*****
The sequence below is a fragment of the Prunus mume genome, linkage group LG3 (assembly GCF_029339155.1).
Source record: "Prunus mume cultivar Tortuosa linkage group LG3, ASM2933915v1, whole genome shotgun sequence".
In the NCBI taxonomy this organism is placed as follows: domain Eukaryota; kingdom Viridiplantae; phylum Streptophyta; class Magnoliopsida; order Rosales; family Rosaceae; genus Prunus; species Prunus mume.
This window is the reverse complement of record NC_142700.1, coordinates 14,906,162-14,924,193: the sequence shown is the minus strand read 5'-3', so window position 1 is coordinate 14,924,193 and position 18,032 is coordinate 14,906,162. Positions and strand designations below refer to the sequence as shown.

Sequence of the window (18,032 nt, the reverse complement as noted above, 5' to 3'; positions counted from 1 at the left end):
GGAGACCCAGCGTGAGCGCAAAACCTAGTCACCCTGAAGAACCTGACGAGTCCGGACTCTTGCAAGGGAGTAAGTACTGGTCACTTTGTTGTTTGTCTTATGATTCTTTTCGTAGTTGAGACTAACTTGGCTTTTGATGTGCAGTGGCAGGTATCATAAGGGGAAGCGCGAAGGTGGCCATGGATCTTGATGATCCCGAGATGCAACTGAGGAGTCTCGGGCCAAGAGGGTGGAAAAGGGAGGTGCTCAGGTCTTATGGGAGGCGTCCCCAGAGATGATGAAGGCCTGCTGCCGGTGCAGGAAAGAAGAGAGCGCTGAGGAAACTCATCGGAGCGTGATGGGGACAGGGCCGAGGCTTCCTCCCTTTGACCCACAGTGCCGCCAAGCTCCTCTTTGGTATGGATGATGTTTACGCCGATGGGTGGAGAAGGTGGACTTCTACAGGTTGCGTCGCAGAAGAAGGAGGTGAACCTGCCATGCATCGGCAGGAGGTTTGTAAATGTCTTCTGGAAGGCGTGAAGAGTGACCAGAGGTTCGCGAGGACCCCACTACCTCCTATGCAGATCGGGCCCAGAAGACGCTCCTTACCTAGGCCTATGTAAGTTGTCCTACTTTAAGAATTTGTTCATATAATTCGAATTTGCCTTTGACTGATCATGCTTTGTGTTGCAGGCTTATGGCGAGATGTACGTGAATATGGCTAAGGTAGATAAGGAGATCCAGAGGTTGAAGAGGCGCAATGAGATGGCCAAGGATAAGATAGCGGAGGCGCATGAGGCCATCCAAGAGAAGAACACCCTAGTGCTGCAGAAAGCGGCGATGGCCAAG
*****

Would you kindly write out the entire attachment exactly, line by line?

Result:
The sequence below is a fragment of the Prunus mume genome, linkage group LG3 (assembly GCF_029339155.1).
Source record: "Prunus mume cultivar Tortuosa linkage group LG3, ASM2933915v1, whole genome shotgun sequence".
In the NCBI taxonomy this organism is placed as follows: domain Eukaryota; kingdom Viridiplantae; phylum Streptophyta; class Magnoliopsida; order Rosales; family Rosaceae; genus Prunus; species Prunus mume.
This window is the reverse complement of record NC_142700.1, coordinates 14,906,162-14,924,193: the sequence shown is the minus strand read 5'-3', so window position 1 is coordinate 14,924,193 and position 18,032 is coordinate 14,906,162. Positions and strand designations below refer to the sequence as shown.

Sequence of the window (18,032 nt, the reverse complement as noted above, 5' to 3'; positions counted from 1 at the left end):
GGAGACCCAGCGTGAGCGCAAAACCTAGTCACCCTGAAGAACCTGACGAGTCCGGACTCTTGCAAGGGAGTAAGTACTGGTCACTTTGTTGTTTGTCTTATGATTCTTTTCGTAGTTGAGACTAACTTGGCTTTTGATGTGCAGTGGCAGGTATCATAAGGGGAAGCGCGAAGGTGGCCATGGATCTTGATGATCCCGAGATGCAACTGAGGAGTCTCGGGCCAAGAGGGTGGAAAAGGGAGGTGCTCAGGTCTTATGGGAGGCGTCCCCAGAGATGATGAAGGCCTGCTGCCGGTGCAGGAAAGAAGAGAGCGCTGAGGAAACTCATCGGAGCGTGATGGGGACAGGGCCGAGGCTTCCTCCCTTTGACCCACAGTGCCGCCAAGCTCCTCTTTGGTATGGATGATGTTTACGCCGATGGGTGGAGAAGGTGGACTTCTACAGGTTGCGTCGCAGAAGAAGGAGGTGAACCTGCCATGCATCGGCAGGAGGTTTGTAAATGTCTTCTGGAAGGCGTGAAGAGTGACCAGAGGTTCGCGAGGACCCCACTACCTCCTATGCAGATCGGGCCCAGAAGACGCTCCTTACCTAGGCCTATGTAAGTTGTCCTACTTTAAGAATTTGTTCATATAATTCGAATTTGCCTTTGACTGATCATGCTTTGTGTTGCAGGCTTATGGCGAGATGTACGTGAATATGGCTAAGGTAGATAAGGAGATCCAGAGGTTGAAGAGGCGCAATGAGATGGCCAAGGATAAGATAGCGGAGGCGCATGAGGCCATCCAAGAGAAGAACACCCTAGTGCTGCAGAAAGCGGCGATGGCCAAG